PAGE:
An origin server without a clock MUST NOT assign Expires values to a
   response unless these values were associated with the resource by a
   system or user with a reliable clock.  It MAY assign an Expires value
   that is known, at or before server configuration time, to be in the
   past (this allows "pre-expiration" of responses without storing
   separate Expires values for each resource).

7.4.  Pragma

   The "Pragma" header field allows backwards compatibility with
   HTTP/1.0 caches, so that clients can specify a "no-cache" request
   that they will understand (as Cache-Control was not defined until
   HTTP/1.1).  When the Cache-Control header field is also present and
   understood in a request, Pragma is ignored.



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   In HTTP/1.0, Pragma was defined as an extensible field for
   implementation-specified directives for recipients.  This
   specification deprecates such extensions to improve interoperability.

     Pragma           = 1#pragma-directive
     pragma-directive = "no-cache" / extension-pragma
     extension-pragma = token [ "=" ( token / quoted-string ) ]

   When the Cache-Control header field is not present in a request, the
   no-cache request pragma-directive MUST have the same effect on caches
   as if "Cache-Control: no-cache" were present (see Section 7.2.1).

   When sending a no-cache request, a client ought to include both the
   pragma and cache-control directives, unless Cache-Control: no-cache
   is purposefully omitted to target other Cache-Control response
   directives at HTTP/1.1 caches.  For example:

     GET / HTTP/1.1
     Host: www.example.com
     Cache-Control: max-age=30
     Pragma: no-cache


   will constrain HTTP/1.1 caches to serve a response no older than 30
   seconds, while precluding implementations that do not understand
   Cache-Control from serving a cached response.

      Note: Because the meaning of "Pragma: no-cache" in responses is
      not specified, it does not provide a reliable replacement for
      "Cache-Control: no-cache" in them.

7.5.  Vary

   The "Vary" header field conveys the set of header fields that were
   used to select the representation.

   Caches use this information, in part, to determine whether a stored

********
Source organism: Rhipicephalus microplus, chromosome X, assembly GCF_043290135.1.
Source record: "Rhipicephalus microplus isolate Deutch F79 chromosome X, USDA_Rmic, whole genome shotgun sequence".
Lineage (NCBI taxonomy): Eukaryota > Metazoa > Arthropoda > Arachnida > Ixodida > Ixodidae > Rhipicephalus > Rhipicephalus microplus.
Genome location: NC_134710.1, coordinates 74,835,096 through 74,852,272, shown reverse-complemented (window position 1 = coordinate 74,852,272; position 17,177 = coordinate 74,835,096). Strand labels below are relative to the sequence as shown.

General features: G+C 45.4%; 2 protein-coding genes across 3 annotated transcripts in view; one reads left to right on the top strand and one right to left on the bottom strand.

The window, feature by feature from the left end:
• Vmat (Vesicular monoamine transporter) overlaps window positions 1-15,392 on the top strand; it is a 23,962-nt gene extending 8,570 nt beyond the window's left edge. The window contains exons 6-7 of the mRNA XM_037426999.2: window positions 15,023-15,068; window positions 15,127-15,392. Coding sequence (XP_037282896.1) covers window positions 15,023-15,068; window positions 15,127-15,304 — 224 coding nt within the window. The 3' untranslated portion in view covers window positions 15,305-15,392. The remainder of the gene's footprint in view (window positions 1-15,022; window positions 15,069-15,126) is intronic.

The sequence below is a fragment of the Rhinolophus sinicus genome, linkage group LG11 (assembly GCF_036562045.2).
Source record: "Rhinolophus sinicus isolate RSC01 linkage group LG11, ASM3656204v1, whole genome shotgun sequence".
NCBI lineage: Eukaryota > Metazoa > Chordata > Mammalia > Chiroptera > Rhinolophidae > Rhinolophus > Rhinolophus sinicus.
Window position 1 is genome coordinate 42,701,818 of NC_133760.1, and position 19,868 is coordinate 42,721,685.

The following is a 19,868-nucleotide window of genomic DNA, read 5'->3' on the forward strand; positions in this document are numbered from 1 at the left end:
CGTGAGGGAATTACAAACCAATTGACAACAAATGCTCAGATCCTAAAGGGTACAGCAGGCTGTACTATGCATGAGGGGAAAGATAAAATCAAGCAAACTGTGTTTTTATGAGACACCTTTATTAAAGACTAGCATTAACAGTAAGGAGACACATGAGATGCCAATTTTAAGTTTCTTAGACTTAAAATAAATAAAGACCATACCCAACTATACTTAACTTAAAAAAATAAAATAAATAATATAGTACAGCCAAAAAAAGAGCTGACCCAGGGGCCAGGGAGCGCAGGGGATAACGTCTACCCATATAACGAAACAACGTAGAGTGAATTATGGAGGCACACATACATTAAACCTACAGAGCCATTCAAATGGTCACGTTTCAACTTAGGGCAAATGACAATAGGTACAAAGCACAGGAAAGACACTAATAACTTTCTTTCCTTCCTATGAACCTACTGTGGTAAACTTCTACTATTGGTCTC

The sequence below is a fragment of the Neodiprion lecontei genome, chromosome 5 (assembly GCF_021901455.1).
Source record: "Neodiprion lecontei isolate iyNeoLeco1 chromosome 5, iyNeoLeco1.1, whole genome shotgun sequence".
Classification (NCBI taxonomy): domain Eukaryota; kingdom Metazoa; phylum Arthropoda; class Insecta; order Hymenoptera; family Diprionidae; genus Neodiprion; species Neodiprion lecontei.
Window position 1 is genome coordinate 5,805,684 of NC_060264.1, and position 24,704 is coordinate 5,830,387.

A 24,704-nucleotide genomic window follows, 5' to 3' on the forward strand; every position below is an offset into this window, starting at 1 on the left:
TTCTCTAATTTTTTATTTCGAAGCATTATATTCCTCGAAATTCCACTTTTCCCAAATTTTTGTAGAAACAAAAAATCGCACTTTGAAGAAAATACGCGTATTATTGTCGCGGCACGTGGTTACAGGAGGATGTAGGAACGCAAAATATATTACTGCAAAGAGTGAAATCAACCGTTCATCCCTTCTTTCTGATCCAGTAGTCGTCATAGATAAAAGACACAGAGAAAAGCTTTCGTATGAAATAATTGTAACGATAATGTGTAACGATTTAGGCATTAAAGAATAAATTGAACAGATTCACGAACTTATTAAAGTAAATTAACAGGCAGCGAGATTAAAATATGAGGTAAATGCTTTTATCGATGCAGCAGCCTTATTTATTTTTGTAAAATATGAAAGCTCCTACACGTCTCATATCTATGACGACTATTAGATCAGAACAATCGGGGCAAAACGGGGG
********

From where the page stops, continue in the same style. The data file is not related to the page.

response can be used to satisfy a given request; see Section 4.3.

   In uncacheable or stale responses, the Vary field value advises the
   user agent about the criteria that were used to select the
   representation.

     Vary = "*" / 1#field-name

   The set of header fields named by the Vary field value is known as
   the selecting header fields.




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   A server SHOULD include a Vary header field with any cacheable
   response that is subject to server-driven negotiation.  Doing so
   allows a cache to properly interpret future requests on that resource
   and informs the user agent about the presence of negotiation on that
   resource.  A server MAY include a Vary header field with a non-
   cacheable response that is subject to server-driven negotiation,
   since this might provide the user agent with useful information about
   the dimensions over which the response varies at the time of the
   response.

   A Vary field value of "*" signals that unspecified parameters not
   limited to the header fields (e.g., the network address of the
   client), play a role in the selection of the response representation;
   therefore, a cache cannot determine whether this response is
   appropriate.  A proxy MUST NOT generate the "*" value.

   The field-names given are not limited to the set of standard header
   fields defined by this specification.  Field names are case-
   insensitive.

7.6.  Warning

   The "Warning" header field is used to carry additional information
   about the status or transformation of a message that might not be
   reflected in the message.  This information is typically used to warn
   about possible incorrectness introduced by caching operations or
   transformations applied to the payload of the message.

   Warnings can be used for other purposes, both cache-related and
   otherwise.  The use of a warning, rather than an error status code,
   distinguishes these responses from true failures.

   Warning header fields can in general be applied to any message,
   however some warn-codes are specific to caches and can only be
   applied to response messages.

     Warning       = 1#warning-value

     warning-value = warn-code SP warn-agent SP warn-text
                                           [SP warn-date]

     warn-code  = 3DIGIT
     warn-agent = ( uri-host [ ":" port ] ) / pseudonym
                     ; the name or pseudonym of the server adding
                     ; the Warning header field, for use in debugging
     warn-text  = quoted-string
     warn-date  = DQUOTE HTTP-date DQUOTE




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   Multiple warnings can be attached to a response (either by the origin
   server or by a cache), including multiple warnings with the same code
   number, only differing in warn-text.

   When this occurs, the user agent SHOULD inform the user of as many of
   them as possible, in the order that they appear in the response.

   Systems that generate multiple Warning header fields are encouraged
   to order them with this user agent behavior in mind.  New Warning
   header fields are added after any existing Warning header fields.

   Warnings are assigned three digit warn-codes.  The first digit
   indicates whether the Warning is required to be deleted from a stored
   response after validation:

   o  1xx Warnings describe the freshness or validation status of the
      response, and so MUST be deleted by a cache after validation.
      They can only be generated by a cache when validating a cached
      entry, and MUST NOT be generated in any other situation.